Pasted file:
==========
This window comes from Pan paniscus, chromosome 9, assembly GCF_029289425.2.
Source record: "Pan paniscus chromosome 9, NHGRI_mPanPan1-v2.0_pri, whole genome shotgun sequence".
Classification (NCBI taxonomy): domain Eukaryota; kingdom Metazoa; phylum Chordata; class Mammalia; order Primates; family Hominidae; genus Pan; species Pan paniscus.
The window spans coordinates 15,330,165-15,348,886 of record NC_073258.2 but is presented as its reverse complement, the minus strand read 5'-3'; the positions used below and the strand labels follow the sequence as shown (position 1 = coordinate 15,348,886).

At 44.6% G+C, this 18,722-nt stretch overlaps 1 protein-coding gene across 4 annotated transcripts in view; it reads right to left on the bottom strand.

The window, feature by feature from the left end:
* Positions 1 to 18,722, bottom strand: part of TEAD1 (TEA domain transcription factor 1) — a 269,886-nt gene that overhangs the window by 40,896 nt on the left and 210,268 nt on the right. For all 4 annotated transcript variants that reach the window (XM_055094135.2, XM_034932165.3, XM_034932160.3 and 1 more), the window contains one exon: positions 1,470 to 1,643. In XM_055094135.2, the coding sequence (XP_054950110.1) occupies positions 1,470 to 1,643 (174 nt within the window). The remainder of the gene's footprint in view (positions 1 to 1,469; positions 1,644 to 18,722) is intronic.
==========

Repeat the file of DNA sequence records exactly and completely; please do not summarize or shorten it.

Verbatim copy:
This window comes from Pan paniscus, chromosome 9, assembly GCF_029289425.2.
Source record: "Pan paniscus chromosome 9, NHGRI_mPanPan1-v2.0_pri, whole genome shotgun sequence".
Classification (NCBI taxonomy): domain Eukaryota; kingdom Metazoa; phylum Chordata; class Mammalia; order Primates; family Hominidae; genus Pan; species Pan paniscus.
The window spans coordinates 15,330,165-15,348,886 of record NC_073258.2 but is presented as its reverse complement, the minus strand read 5'-3'; the positions used below and the strand labels follow the sequence as shown (position 1 = coordinate 15,348,886).

At 44.6% G+C, this 18,722-nt stretch overlaps 1 protein-coding gene across 4 annotated transcripts in view; it reads right to left on the bottom strand.

The window, feature by feature from the left end:
* Positions 1 to 18,722, bottom strand: part of TEAD1 (TEA domain transcription factor 1) — a 269,886-nt gene that overhangs the window by 40,896 nt on the left and 210,268 nt on the right. For all 4 annotated transcript variants that reach the window (XM_055094135.2, XM_034932165.3, XM_034932160.3 and 1 more), the window contains one exon: positions 1,470 to 1,643. In XM_055094135.2, the coding sequence (XP_054950110.1) occupies positions 1,470 to 1,643 (174 nt within the window). The remainder of the gene's footprint in view (positions 1 to 1,469; positions 1,644 to 18,722) is intronic.